Emollients (medical moisturisers) are an eczema treatment that keeps the skin moist and supple, prevents dry and itchy skin and constantly repairs the skin barrier. Children with eczema have an abnormal skin barrier, due to additional genetic factors, so their skin needs to be constantly repaired to stop water being lost and irritants getting in. Keeping skin well moisturised is the most important thing staff can do to make the child’s skin more comfortable.

Emollients should replace all ordinary moisturisers, soaps and bath products, all of which can irritate and dry out the skin. Practitioners should use emollients for washing babies when changing nappies and children’s hands after messy play and painting, and prior to eating. Babies should have their skin re-moisturised at every nappy change and children should be moisturised in the middle of the day or if their skin is uncomfortable, dry and itchy. It is the frequency of reapplication that is essential to prevent skin drying, so emollients need to be used liberally several times a day.

Parents need to provide the medical moisturisers and should be advised to ask their GP for extra prescriptions so a 500g pump dispenser (this is best, as cross infection is less likely) or tub (decant out the amount you need rather than put fingers into the tub, to prevent cross-infection) of the child’s regular moisturiser can be left at the setting. Never use a universal emollient or share emollients between children. Apply moisturiser in gentle, downward sweeps following the direction of the hairs on the skin. Never rub in the emollient, as this is likely to set up ‘the itch’.

Working with parents

When a child enters a setting, have a chat with their parents/carers about their child’s eczema. This is helpful as the parents can run through their moisturising routine, giving staff any specific advice or instructions on managing their child’s eczema during the day and what their individual eczema triggers are.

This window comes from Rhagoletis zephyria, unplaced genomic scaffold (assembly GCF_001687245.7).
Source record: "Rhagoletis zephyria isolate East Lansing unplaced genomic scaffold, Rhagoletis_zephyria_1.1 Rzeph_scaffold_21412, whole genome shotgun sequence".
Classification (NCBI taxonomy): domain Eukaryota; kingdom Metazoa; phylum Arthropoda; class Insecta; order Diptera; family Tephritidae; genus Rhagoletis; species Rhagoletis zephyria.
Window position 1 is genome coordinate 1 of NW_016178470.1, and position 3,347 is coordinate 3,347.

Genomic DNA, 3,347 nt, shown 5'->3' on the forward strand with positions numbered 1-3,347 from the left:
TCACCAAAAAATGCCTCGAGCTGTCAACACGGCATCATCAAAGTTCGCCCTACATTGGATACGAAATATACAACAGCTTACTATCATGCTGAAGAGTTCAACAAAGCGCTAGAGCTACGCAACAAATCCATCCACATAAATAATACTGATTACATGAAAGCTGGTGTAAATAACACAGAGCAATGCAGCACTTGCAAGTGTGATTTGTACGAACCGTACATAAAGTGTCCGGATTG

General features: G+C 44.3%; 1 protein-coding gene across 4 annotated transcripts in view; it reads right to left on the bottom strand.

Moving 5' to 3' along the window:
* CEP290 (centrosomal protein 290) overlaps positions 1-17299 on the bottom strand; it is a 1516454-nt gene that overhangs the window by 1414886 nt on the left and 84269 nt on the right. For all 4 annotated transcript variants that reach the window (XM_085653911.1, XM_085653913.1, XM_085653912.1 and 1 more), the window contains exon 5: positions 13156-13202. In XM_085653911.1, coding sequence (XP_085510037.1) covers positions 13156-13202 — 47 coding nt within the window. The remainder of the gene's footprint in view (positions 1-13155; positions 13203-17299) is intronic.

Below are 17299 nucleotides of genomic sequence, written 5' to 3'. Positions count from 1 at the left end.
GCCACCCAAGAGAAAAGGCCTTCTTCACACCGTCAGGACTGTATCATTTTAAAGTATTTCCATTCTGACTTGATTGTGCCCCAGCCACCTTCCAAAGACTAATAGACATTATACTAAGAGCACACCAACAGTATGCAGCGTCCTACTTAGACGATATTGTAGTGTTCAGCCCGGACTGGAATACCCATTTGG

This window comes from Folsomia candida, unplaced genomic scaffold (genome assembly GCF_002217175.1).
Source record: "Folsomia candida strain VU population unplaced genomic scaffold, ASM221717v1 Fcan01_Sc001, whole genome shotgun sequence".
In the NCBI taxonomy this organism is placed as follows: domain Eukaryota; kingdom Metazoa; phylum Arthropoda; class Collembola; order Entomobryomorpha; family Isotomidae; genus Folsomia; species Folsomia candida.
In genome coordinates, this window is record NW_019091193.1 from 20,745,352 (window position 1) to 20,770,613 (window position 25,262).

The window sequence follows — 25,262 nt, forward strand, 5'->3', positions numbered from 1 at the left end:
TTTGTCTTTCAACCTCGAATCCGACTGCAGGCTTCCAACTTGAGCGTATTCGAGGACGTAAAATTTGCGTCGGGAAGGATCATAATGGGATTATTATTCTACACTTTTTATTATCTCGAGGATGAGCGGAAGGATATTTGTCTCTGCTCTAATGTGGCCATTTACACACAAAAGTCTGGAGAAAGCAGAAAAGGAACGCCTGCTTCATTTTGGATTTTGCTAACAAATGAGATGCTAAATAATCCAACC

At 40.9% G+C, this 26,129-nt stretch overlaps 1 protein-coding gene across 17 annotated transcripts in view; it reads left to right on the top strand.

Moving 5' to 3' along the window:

Remember…

● Changes in temperature can exacerbate eczema – make sure the child is not getting too hot (sitting by a radiator or sunny window) or too cold (when outside).

● Use emollients on a child’s hands prior to messy play and painting to act as a barrier to irritants. Wash the child’s hands well afterwards and moisturise.

● Make sure staff are aware that a child with eczema should avoid all skin-to-skin contact with anyone else who has the following conditions:

Cold sores – this virus can lead to the serious illness eczema herpeticum.

Impetigo – this can cause infected eczema, which usually requires oral a antibiotics to clear it.

● Ask parents to dress their child in 100 per cent cotton clothing; remove layers if a child gets too hot.

● Hand eczema can cause pain or cracks in fingers, which may prevent the child holding a pencil or paint brush – cotton gloves may be required.

● Sleep problems can commonly lead to a child being grumpy at nursery and unable to concentrate; older children may still require an afternoon nap.

● If other children ask about eczema, be honest, explain in simple terms what eczema is and emphasise that it is not catching.

The National Eczema Society provides independent and practical advice about treating and managing eczema. An helpline operates 8am–8pm on 0800 089 1122 and is the first point of contact for anyone affected by the condition. You can also call for a copy of the National Eczema Society’s Childhood Atopic Eczema booklet, which will give practitioners and their parents more information on managing atopic eczema in babies and children.